Twelft Planet Press has posted the table of contents for the upcoming anthology Kaleidoscope: Diverse YA Science Fiction and Fantasy Stories, edited by Alisa Krasnostein and Julia Rios

Here’s the book description:

Kaleidoscope collects fun, edgy, meditative, and hopeful YA science fiction and fantasy with diverse leads. These twenty original stories tell of scary futures, magical adventures, and the joys and heartbreaks of teenage life.

Featuring New York Times bestselling and award winning authors along with newer voices: Garth Nix, Sofia Samatar, William Alexander, Karen Healey, E.C. Myers, Tansy Rayner Roberts, Ken Liu, Vylar Kaftan, Sean Williams, Amal El-Mohtar, Jim C. Hines, Faith Mudge, John Chu, Alena McNamara, Tim Susman, Gabriela Lee, Dirk Flinthart, Holly Kench, Sean Eads, and Shveta Thakrar

What do a disabled superhero, a time-traveling Chinese-American figure skater, and a transgendered animal shifter have in common? They’re all stars of Kaleidoscope stories!

Here’s the table of contents…
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MIND MELD: Secondary Characters Who Take Center Stage

[Do you have an idea for a future Mind Meld? Let us know!]

Protagonists and antagonists get lots of spotlight in novels, but sometimes the most intriguing characters are the minor ones, the ones that briefly grace the stage and depart, leaving the main characters to their business.This week, we asked our panel about the most iconic of fantasy creatures:

Q: What minor characters in novels and stories have caught your interest, and want to know more about? What characters in your own work have gathered unexpected interest, and you’d like to write from their point of view?

This is what they said…
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Julia Rios writes all sorts of things, hosts the Outer Alliance Podcast (celebrating QUILTBAG speculative fiction), and is one of the three fiction editors at Strange Horizons. Her fiction, articles, interviews, and poetry have appeared in Daily Science Fiction, Apex Magazine, Stone Telling, Jabberwocky, and several other places. She’s half-Mexican, but her (fairly dreadful) French is better than her Spanish.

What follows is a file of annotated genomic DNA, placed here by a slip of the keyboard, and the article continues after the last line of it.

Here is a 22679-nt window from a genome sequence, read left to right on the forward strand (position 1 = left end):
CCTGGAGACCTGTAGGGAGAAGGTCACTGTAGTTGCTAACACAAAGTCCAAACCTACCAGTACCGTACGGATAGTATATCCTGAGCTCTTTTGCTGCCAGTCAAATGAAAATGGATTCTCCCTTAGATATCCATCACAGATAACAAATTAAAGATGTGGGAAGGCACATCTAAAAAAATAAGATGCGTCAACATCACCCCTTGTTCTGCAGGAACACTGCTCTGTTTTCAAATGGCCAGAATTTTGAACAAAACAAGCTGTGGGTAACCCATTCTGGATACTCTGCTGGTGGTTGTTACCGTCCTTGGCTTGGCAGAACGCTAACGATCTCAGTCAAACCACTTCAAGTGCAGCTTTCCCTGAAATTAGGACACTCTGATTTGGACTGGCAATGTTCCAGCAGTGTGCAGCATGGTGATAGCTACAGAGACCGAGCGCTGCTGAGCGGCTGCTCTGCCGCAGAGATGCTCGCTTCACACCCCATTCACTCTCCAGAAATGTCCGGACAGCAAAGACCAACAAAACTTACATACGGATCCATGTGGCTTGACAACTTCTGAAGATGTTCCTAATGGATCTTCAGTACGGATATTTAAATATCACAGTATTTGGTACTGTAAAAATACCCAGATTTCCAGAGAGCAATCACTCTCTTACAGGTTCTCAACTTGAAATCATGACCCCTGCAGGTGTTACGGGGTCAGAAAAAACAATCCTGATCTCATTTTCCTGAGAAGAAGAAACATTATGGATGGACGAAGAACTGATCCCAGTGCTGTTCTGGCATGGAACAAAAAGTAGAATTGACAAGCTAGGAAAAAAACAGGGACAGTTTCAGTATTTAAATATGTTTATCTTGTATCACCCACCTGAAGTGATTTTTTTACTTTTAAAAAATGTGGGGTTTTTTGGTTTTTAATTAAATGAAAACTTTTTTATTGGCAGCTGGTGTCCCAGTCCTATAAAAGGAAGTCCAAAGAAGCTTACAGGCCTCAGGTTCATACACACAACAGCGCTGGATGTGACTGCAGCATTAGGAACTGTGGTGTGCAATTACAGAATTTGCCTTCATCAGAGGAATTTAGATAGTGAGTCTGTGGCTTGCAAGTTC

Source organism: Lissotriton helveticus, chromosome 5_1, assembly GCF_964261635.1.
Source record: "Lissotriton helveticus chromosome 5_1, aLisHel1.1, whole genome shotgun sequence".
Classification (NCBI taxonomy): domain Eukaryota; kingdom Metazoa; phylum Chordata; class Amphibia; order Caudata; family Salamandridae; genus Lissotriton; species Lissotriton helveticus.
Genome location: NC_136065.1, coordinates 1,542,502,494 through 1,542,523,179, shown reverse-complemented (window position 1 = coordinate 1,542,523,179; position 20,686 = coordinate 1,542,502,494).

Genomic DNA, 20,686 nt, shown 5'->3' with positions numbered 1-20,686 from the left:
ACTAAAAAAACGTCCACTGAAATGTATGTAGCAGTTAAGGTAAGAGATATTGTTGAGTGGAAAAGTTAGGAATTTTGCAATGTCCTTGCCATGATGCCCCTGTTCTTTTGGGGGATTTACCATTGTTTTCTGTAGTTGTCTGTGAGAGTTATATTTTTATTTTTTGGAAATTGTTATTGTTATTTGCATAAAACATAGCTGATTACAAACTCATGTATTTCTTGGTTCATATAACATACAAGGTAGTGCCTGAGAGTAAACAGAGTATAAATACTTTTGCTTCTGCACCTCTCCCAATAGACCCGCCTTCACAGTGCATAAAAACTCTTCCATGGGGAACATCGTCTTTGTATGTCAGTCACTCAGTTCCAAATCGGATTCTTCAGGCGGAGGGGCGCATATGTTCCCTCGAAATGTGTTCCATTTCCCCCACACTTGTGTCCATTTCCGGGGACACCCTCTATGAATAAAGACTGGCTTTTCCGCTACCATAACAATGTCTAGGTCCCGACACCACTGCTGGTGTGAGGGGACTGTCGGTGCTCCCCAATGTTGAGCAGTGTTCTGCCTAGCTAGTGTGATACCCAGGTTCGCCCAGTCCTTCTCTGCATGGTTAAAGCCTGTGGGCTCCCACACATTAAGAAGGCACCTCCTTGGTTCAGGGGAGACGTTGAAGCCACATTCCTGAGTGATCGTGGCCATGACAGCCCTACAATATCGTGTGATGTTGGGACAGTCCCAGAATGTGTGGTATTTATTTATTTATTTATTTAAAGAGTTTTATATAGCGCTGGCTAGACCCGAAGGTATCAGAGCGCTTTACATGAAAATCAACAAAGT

Kaleidoscope: A Diverse YA SF and Fantasy Anthology

by Julia Rios

I’ve always been interested in promoting diversity in the SF field. I’m a bisexual woman of color, so in some ways, that’s a purely selfish drive. I want to see myself reflected in the stories I read. But it’s not limited to that; I also want everyone else to have the chance to see themselves, and I want to see stories about people who aren’t like me. This is why I am so excited about the book I am co-editing with Alisa Krasnostein.
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[Do you have an idea for a future Mind Meld? Let us know!]

While it is important to recognize women writers in genre, it is ultimately the characters in the stories and novels that we read that draw our imaginations. With that in mind, in what has been often seemingly a dominated field, strong female protagonists sometimes get short shrift. So let’s hear it for female heroes!

We asked this week’s panelists…

Q: Who are your favorite female protagonists? What makes for a strong female protagonist, anyway?

Here’s what they said…

Jacqueline Koyanagi lives in Colorado where she weaves all manner of things, including stories, chainmaille jewelry, and a life with her partners and dog. Her stories feature queer women of color, folks with disabilities, neuroatypical characters, and diverse relationship styles, because she grew tired of not seeing enough of herself and the people she loves reflected in genre fiction. Her debut science-fantasy queer romance novel, Ascension, is now available in digital formats from Prime/Masque; the trade paperback will release in December 2013. You can connect with Jacqueline on Twitter at @jkoyanagi.

I look for agency in any protagonist—for example, bucking macro- or micro-level subjugation either through subversion or direct rebellion. Many of the female characters I’ve loved over the years developed into strong protagonists by rejecting the dominant culture and finding alternate paths to personal fulfillment. Others have taken more direct routes toward claiming their agency, or have worked on behalf of large marginalized groups.

Onyesonwu is the eponymous protagonist of Nnedi Okorafor’s Who Fears Death–a woman born into a violent world, conceived of war rape. It’s no wonder, then, that her personality is less likeable and more powerful; that power is fueled by both anger and magic. Her decisions reflect her position as a biracial women in the midst of a genocidal war, and the effects of her violent conception ripple out through the entire novel. It’s through Onyesonwu’s strength that the book explores oppression and the inherent power of story.
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